Out[15]= {31.89,Null}
```

We will now extract the full data from the `SubValues`

of `ff`

:

```
In[16]:= (largeres = getResultingData[ff]); // Timing
Out[16]= {10.844, Null}
```

This takes some time, but one has to do this only once. But when we start extracting data for a fixed index, we see that it is quite slow:

```
In[24]:= getResultsForFixedIndex[largeres,10]//Short//Timing
Out[24]= {2.687,{{{196,26},{53,36},{360,43},{104,144},<<157674>>,{31,305},{240,291},
{256,38},{352,469}},{<<1>>}}}
```

The main idea we will use here to speed it up is to pack individual lists inside the `largeres`

, those for indices, combinations and frequencies. While the full list can not be packed, those parts individually can:

```
In[18]:= Timing[
subIndicesPacked = Developer`ToPackedArray[largeres[[All,1]]];
subCombsPacked = Developer`ToPackedArray[largeres[[All,2]]];
subFreqsPacked = Developer`ToPackedArray[largeres[[All,3]]];
]
Out[18]= {1.672,Null}
```

This also takes some time, but it is a one-time operation again.

The following functions will then be used to extract the results for a fixed index much more efficiently:

```
Clear[extractPositionFromSparseArray];
extractPositionFromSparseArray[HoldPattern[SparseArray[u___]]] := {u}[[4, 2, 2]]
Clear[getCombinationsAndFrequenciesForIndex];
getCombinationsAndFrequenciesForIndex[packedIndices_, packedCombs_,
packedFreqs_, index_Integer] :=
With[{positions =
extractPositionFromSparseArray[
SparseArray[1 - Unitize[packedIndices - index]]]},
{Extract[packedCombs, positions],Extract[packedFreqs, positions]}];
```

Now, we have:

```
In[25]:=
getCombinationsAndFrequenciesForIndex[subIndicesPacked,subCombsPacked,subFreqsPacked,10]
//Short//Timing
Out[25]= {0.094,{{{196,26},{53,36},{360,43},{104,144},<<157674>>,{31,305},{240,291},
{256,38},{352,469}},{<<1>>}}}
```

We get a 30 times speed-up w.r.t. the naive `Select`

approach.

### Some notes on complexity

Note that the second solution is faster because it uses optimized data structures, but its complexity is the same as that of `Select`

- based one, which is, linear in the length of total list of unique combinations for all indices. Therefore, in theory, the previously - discussed solutions based on nested hash-table etc *may* be asymptotically better. The problem is, that in practice we will probably hit the memory limitations long before that. For the 10 million configurations sample, the above code was still 2-3 times faster than the fastest solution I posted before.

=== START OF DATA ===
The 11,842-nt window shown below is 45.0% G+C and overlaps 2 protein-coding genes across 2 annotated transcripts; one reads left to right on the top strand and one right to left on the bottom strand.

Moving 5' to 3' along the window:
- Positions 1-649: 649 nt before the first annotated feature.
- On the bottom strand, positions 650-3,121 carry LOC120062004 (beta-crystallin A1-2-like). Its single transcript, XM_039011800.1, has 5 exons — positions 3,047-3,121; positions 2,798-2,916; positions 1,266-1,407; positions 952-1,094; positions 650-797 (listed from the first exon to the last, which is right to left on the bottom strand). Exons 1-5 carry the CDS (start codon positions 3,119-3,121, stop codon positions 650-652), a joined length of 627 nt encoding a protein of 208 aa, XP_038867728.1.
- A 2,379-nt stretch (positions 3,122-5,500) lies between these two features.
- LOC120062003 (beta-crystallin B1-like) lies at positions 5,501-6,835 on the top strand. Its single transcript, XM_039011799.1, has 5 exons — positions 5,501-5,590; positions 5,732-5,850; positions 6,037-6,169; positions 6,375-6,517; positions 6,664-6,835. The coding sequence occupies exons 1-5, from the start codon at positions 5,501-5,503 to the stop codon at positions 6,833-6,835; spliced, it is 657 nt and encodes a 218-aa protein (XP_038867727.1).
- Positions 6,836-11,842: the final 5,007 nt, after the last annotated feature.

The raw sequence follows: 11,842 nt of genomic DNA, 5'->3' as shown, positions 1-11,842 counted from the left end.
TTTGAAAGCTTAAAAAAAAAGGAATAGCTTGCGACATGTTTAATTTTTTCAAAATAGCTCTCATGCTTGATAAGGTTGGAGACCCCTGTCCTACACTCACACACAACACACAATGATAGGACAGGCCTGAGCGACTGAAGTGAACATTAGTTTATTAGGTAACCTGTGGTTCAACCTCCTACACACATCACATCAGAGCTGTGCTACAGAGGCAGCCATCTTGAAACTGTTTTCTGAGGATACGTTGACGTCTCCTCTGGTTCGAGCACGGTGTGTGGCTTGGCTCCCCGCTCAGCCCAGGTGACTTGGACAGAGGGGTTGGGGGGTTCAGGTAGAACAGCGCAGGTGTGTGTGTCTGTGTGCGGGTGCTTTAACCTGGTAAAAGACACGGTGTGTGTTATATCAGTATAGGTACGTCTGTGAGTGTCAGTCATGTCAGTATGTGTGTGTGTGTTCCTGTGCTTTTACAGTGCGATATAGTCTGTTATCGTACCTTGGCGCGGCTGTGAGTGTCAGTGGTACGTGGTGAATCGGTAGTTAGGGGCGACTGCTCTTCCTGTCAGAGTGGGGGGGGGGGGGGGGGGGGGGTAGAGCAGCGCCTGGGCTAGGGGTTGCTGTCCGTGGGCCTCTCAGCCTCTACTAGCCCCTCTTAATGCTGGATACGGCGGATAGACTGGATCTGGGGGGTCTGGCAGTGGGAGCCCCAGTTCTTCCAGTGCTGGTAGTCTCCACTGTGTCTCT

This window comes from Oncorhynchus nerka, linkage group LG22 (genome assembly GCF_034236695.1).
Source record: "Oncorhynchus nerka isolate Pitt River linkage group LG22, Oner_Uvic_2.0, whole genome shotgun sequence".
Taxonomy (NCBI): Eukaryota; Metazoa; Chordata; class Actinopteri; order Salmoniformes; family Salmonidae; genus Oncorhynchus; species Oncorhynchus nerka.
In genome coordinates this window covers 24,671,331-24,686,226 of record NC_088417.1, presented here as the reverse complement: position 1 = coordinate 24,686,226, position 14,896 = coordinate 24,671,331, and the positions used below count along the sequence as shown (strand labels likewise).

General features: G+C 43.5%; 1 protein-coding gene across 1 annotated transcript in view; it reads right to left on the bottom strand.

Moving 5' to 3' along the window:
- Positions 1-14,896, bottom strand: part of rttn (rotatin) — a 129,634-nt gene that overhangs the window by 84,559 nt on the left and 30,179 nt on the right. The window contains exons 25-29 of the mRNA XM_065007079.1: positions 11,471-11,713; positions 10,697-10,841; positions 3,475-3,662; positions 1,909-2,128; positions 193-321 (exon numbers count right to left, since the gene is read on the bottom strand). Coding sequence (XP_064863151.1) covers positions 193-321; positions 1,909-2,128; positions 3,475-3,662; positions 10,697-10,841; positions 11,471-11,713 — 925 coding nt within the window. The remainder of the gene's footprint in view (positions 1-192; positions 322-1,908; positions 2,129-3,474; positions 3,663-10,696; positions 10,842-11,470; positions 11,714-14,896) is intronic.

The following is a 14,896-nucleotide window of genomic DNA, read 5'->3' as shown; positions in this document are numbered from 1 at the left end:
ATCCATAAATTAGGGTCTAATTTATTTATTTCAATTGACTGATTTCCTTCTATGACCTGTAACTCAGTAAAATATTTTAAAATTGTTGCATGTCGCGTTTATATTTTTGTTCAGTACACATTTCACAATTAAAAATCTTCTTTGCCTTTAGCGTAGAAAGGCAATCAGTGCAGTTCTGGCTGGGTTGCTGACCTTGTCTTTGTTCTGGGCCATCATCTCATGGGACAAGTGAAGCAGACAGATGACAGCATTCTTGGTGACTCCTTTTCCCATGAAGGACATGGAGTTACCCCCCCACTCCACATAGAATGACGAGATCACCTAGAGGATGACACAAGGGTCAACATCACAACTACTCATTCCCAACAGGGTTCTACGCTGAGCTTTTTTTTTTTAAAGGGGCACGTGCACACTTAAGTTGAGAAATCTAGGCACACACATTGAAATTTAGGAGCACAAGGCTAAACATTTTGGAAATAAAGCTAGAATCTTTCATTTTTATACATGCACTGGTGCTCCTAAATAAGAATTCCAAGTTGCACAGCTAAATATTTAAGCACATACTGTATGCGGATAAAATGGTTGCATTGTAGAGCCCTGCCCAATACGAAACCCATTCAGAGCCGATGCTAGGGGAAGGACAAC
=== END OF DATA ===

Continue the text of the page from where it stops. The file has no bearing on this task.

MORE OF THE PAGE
**EDIT**

The following modification:

```
Clear[getCombinationsAndFrequenciesForIndex];
getCombinationsAndFrequenciesForIndex[packedIndices_, packedCombs_,
packedFreqs_, index_Integer] :=
With[{positions =
extractPositionFromSparseArray[
SparseArray[Unitize[packedIndices - index], Automatic, 1]]},
{Extract[packedCombs, positions], Extract[packedFreqs, positions]}];
```

makes the code twice faster still. Moreover, for more sparse indices (say, calling the sample-generation function with parameters like `generateConfigurations[2000, 500, 500, 5000000]`

), the speed-up with respect to the `Select`

- based function is about *100* times.

`SubValues`

, nor for`NValues`

,`FormatValues`

and`DefaultValues`

. There is one for`UpValues`

,`DownValues`

and`OwnValues`

. Not sure whether we should conclude from this that we aren't supposed to use`SubValues`

. – Sjoerd C. de Vries Aug 31 '11 at 12:34`SubValues`

would be if one could not exclude the possibility that their support could be dropped in the future. But I would bet anything that this would never happen. – Leonid Shifrin Aug 31 '11 at 14:07`SubValues`

rule! (And may contain`Rules`

!) – telefunkenvf14 Sep 2 '11 at 17:15